While the different lecturers didn't say anything really new in terms of philosophy, their "realness" in presentation, the certainty in which they spoke and their animated character representations did make you see those theories in some new lights and provoke you to think. 

I spent most of the movie trying to decide if the train and bridge scenes were "transitions" in his mental awareness of him waking up to life or if they were more stepping stones towards eternity.

I don't remember even being conscious of the musical score while watching last night since there were so many other areas being stimulated, but I woke up this morning with it running through my head - not dominating, but as background music again.  The simple strings have almost a romantic melody to them, even though there is nothing of that basis in the movie.  It makes me feel a little still in the dream state.

Definitely one I want to watch again, the animation was such a fascinating departure from typical movies that I found myself visually distracted as the characters and scenes shifted with the conversations.  I imagine that there are things to see and here to be newly discovered with each additional watching.

Not everyone thinks the same. Not all of these topics will spark the imagination and get the wheels turning. Certainly, the animation is an experience on its own.  Waking Life is perfect for personal reflection. Dreaming can be fun. Living can be interesting. Living in your dreams will lead to adventure and personal satisfaction. Choose where you will spend your time...

Wednesday, January 9, 2008

Life is.....

I've realized over the past few years that life just happens, and that I'm much happier just accepting it sometimes. There are things that happen that could make you wish things had been different, or that you met someone under different circumstances, or that things just could have come together better - but the fact is, they didn't. So you deal with it. You learn to turn those thoughts aside and appreciate things for what they are, not lose life and energy over what might have been.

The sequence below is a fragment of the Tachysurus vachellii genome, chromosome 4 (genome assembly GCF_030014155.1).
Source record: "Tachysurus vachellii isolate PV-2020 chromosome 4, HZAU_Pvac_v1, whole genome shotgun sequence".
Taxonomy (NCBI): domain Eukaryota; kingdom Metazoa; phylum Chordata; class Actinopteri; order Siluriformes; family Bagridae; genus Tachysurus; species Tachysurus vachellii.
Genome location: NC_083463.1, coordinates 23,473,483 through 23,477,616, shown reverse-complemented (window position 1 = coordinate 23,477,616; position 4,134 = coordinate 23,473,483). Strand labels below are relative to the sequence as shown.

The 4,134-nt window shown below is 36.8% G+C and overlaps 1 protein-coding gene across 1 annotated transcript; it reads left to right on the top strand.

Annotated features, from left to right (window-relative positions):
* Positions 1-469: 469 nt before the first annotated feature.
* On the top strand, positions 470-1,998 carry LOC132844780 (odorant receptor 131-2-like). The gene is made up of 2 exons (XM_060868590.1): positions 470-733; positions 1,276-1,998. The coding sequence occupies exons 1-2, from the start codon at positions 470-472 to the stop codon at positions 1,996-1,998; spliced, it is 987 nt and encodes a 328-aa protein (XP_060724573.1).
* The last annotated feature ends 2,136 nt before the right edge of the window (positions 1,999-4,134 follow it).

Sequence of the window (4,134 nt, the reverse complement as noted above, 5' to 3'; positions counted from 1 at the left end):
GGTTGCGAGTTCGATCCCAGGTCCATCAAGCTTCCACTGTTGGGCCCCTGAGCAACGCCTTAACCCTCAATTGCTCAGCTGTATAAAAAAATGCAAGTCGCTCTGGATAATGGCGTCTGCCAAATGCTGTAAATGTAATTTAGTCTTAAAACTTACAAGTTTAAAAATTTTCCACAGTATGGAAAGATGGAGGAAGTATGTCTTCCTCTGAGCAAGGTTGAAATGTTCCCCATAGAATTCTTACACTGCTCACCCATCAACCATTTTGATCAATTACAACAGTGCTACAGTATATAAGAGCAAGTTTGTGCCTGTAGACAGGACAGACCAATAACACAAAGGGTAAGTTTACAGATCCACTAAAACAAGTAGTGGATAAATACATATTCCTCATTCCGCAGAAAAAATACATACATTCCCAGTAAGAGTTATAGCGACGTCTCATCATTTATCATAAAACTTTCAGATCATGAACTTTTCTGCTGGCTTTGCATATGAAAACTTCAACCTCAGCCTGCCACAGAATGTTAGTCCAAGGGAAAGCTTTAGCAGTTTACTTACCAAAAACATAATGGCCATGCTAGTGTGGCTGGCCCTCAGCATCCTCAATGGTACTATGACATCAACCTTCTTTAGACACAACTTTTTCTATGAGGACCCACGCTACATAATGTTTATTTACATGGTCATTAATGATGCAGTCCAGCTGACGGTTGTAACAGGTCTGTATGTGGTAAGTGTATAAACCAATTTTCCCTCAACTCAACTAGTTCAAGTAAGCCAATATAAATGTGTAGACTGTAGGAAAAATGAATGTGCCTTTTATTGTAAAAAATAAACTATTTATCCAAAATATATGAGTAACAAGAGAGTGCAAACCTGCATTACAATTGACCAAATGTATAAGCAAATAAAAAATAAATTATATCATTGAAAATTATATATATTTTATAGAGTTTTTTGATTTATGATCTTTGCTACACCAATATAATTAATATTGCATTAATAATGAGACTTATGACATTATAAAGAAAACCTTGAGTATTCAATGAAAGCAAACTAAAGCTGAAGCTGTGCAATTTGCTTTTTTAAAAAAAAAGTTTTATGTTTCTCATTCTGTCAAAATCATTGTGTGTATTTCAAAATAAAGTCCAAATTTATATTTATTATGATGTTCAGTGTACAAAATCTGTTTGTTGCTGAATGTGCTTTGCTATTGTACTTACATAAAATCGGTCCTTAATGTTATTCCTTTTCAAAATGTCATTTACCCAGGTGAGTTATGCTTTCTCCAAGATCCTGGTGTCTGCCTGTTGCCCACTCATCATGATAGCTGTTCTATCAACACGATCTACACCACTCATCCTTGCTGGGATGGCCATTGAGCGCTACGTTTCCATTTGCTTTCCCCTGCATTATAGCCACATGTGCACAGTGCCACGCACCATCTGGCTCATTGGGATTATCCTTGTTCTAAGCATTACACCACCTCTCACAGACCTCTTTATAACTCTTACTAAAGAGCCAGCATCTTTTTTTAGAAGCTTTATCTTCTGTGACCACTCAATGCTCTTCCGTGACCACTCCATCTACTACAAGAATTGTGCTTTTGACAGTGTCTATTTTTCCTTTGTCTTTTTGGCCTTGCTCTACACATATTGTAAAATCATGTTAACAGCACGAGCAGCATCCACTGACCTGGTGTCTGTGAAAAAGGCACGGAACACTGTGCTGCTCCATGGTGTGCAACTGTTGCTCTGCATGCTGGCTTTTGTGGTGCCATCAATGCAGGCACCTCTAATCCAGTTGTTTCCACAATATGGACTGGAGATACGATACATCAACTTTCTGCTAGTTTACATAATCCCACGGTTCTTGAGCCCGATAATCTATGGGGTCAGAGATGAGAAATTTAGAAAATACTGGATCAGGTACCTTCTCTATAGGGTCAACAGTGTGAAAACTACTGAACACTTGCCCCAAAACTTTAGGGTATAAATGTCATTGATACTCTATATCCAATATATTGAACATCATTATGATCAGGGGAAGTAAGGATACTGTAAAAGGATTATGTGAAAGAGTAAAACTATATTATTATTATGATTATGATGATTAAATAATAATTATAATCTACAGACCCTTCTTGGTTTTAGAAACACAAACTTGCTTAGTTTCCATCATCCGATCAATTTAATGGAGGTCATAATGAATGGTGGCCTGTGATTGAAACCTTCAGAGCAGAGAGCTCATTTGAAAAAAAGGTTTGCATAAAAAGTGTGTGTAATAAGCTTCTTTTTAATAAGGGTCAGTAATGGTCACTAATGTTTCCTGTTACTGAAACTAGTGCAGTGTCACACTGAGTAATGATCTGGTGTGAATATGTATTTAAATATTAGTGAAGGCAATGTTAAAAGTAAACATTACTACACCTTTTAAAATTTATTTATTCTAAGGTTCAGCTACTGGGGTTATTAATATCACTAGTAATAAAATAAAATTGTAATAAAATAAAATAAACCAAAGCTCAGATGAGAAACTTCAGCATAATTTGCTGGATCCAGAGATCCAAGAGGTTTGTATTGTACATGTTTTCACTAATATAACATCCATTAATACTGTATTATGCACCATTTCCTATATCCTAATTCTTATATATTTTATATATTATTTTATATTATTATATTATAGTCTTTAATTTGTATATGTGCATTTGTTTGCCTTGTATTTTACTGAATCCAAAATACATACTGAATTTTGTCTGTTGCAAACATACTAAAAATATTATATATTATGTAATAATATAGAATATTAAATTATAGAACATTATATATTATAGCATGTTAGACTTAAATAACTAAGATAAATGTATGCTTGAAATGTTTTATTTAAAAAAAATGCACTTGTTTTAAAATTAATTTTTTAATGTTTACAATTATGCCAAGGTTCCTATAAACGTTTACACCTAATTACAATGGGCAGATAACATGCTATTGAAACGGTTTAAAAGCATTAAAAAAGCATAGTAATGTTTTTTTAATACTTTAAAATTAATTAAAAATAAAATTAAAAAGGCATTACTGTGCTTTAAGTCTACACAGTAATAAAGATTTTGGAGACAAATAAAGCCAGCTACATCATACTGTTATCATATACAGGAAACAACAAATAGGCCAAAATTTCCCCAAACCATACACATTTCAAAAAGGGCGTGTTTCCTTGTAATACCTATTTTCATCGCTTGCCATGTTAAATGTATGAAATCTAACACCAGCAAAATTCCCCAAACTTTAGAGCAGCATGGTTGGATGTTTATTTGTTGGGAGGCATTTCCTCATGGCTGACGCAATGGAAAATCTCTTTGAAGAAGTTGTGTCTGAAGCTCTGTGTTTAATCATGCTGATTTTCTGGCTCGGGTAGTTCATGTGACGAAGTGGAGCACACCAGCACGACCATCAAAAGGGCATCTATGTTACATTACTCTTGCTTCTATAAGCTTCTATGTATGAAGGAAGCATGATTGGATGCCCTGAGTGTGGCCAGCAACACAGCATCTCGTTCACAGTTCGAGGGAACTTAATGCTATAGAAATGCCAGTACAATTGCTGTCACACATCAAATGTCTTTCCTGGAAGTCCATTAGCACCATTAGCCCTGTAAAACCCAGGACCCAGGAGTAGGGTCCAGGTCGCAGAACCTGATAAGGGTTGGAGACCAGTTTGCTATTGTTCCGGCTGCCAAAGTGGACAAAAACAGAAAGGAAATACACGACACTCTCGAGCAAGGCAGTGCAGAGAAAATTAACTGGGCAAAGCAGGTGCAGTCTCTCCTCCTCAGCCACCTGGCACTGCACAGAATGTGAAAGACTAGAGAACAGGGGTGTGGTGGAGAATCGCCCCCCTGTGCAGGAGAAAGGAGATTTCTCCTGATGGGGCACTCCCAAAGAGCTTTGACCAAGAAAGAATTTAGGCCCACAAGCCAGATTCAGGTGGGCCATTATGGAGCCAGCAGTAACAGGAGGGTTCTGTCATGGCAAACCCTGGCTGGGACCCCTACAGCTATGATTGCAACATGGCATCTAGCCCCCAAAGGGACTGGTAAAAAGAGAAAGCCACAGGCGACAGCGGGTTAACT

I find that I'm much happier this way. I'm willing to relinquish control to the fates and let things happen. Sometimes I'm even pleasantly surprised at how they turn out, exceeding what I would have tried to will into existence. It's amazing how less stressful things are now. Looking back over the years at how I had to have absolute control over everyone and everything around me - I realize that I may have cheated myself out of other experiences simply because I wouldn't let them happen, things had to go my way.

Sure, there are moments when I look at something or someone and think about how it could impact my life differently. But then I think about what I have already gained and try to appreciate it from that perspective and realize that I have nothing to complain about, nothing to yearn for to be different. I'm loved by enough, liked by more and enjoyed by many. How many can truly say that? How many can truly say that they are as happy as I am? How many really live the life that they were supposed to?

Life is.... and sometimes, the best thing I can do is to let it be. There's alot to be found in doing that.

Good night Orion, sleep well my friend.

Sunday, January 6, 2008

Larry, I thought of you.....

and couldn't resist sharing.

If it won't play, just click here

Tuesday, January 1, 2008

Love - a word far too short....

A lot of discussions around here about Love - what it is, what it means, how it's expressed. Who it happens to, the differences in depth and commitment. How we fall into it or even out of it and all the ramifications each of those entails. Obviously a topic that has been discussed throughout the ages with no definitive answers beyond that it's highly subject to the people involved and won't be the same exact thing for anyone else.

Some can love many without sacrificing one, some can only give their heart to one to the exclusion of all others. Not so much a "right vs wrong" issue, simply a different way to express what they feel and what that represents to them. Each has the potential to feel that they are missing out on something the other has but also the ability to recognize that they possess something the other can't have - hopefully they can each appreciate that fully and live it well.